In a promising step in 2019, the education ministry, with the assistance of United Nations agencies, produced guidelines for an LGBT-inclusive comprehensive sexuality education curriculum, but such a curriculum has not yet been created.[10]

Human Rights Watch found that verbal harassment of LGBT students is common in Vietnamese schools. Students in various types of schools – rural and urban, public, and private – said that students and teachers commonly use derogatory words to refer to LGBT people, sometimes targeted directly at them and coupled with threats of violence.

Other studies, including research by UN agencies and Vietnamese groups, have included similar evidence. In a 2014 report, the UN Development Programme (UNDP) noted that “education institutions are not safe for LGBT students due to the lack of anti-bullying and

non-discrimination policies. Furthermore, sex and sexual orientation and gender identity education is still limited in Vietnam and are considered sensitive topics that teachers usually avoid”.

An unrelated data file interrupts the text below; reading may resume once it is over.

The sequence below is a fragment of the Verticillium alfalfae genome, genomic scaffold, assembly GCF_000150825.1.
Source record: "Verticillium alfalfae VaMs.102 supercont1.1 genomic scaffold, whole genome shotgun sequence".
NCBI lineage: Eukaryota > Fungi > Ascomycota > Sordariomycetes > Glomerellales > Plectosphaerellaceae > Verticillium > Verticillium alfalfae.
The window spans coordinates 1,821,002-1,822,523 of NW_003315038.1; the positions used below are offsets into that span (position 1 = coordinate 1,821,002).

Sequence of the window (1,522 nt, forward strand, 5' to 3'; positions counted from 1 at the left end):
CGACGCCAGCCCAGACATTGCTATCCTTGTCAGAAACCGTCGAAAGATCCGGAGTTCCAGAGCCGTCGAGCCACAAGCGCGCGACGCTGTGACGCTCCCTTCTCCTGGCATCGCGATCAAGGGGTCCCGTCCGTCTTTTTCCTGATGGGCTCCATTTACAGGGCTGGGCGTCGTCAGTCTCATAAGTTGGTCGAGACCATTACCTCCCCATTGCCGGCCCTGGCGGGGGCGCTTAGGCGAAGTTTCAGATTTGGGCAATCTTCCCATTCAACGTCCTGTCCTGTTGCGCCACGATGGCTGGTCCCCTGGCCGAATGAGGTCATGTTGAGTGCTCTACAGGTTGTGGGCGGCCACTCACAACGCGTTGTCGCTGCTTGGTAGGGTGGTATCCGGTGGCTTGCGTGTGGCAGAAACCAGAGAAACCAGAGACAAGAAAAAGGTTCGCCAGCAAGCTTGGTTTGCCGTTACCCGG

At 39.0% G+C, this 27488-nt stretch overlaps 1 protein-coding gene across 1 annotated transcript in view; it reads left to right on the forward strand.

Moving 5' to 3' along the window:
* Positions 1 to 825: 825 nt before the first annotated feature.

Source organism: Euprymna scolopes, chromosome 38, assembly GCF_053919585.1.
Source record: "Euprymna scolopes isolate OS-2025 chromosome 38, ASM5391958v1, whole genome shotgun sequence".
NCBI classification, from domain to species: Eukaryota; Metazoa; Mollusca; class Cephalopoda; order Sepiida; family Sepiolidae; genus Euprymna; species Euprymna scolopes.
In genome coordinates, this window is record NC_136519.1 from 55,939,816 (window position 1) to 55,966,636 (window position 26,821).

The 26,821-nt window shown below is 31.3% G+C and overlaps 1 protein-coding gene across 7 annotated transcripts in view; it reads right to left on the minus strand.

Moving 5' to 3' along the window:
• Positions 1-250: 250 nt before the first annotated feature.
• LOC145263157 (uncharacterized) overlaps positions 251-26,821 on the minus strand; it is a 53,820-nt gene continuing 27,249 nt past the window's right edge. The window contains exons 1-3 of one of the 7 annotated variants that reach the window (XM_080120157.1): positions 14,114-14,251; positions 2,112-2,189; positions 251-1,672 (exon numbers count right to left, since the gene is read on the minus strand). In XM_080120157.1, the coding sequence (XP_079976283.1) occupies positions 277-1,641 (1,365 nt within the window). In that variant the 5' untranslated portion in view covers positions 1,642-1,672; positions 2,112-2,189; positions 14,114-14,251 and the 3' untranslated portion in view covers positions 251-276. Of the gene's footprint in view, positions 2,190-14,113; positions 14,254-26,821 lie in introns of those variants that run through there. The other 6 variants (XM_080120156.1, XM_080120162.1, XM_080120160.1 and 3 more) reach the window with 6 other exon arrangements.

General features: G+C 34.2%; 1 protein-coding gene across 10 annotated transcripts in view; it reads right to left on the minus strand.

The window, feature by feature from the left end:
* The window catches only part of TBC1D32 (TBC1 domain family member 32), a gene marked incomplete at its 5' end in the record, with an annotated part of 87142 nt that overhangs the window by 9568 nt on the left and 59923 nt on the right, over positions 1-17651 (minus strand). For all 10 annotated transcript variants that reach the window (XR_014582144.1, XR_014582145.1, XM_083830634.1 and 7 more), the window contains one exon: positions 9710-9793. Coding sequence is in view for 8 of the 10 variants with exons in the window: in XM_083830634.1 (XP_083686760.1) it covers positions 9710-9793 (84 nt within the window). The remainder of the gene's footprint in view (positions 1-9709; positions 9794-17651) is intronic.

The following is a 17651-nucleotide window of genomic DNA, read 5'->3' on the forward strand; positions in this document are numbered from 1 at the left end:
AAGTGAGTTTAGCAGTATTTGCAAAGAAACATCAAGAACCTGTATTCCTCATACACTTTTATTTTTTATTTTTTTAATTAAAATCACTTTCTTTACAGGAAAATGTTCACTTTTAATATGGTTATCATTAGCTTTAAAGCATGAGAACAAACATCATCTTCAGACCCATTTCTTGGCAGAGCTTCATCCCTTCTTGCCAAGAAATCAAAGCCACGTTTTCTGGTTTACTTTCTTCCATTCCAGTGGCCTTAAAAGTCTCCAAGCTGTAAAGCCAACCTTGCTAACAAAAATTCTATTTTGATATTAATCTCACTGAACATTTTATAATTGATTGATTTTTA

While it appears to be less common, some LGBT youth report physical violence as well. “The bullying was mostly verbal but there was one time when I was beat up by five or six guys in eighth grade just because they didn’t like how I looked”, an interviewee stated.

In cases of both verbal and physical abuse, school staff responds inconsistently. Most of the LGBT youth interviewed who had experienced bullying at school said they did not feel comfortable reporting the incidents. This was sometimes because of overt, discriminatory behaviour by the staff. In other cases, students assumed it was unsafe to turn to the adults around them for help.

Even in cases where students did not face verbal or physical abuse, many reported that their teachers implicitly and explicitly alienate and exclude them. This occurs in classrooms, where teachers refer to anything other than procreative heterosexual relationships as “unnatural”.[11]

By Olga Ruiz Pilato






[5] Ibid





[10] Ibid

[11] Ibid

Cover photo source – Image by David Peterson from Pixabay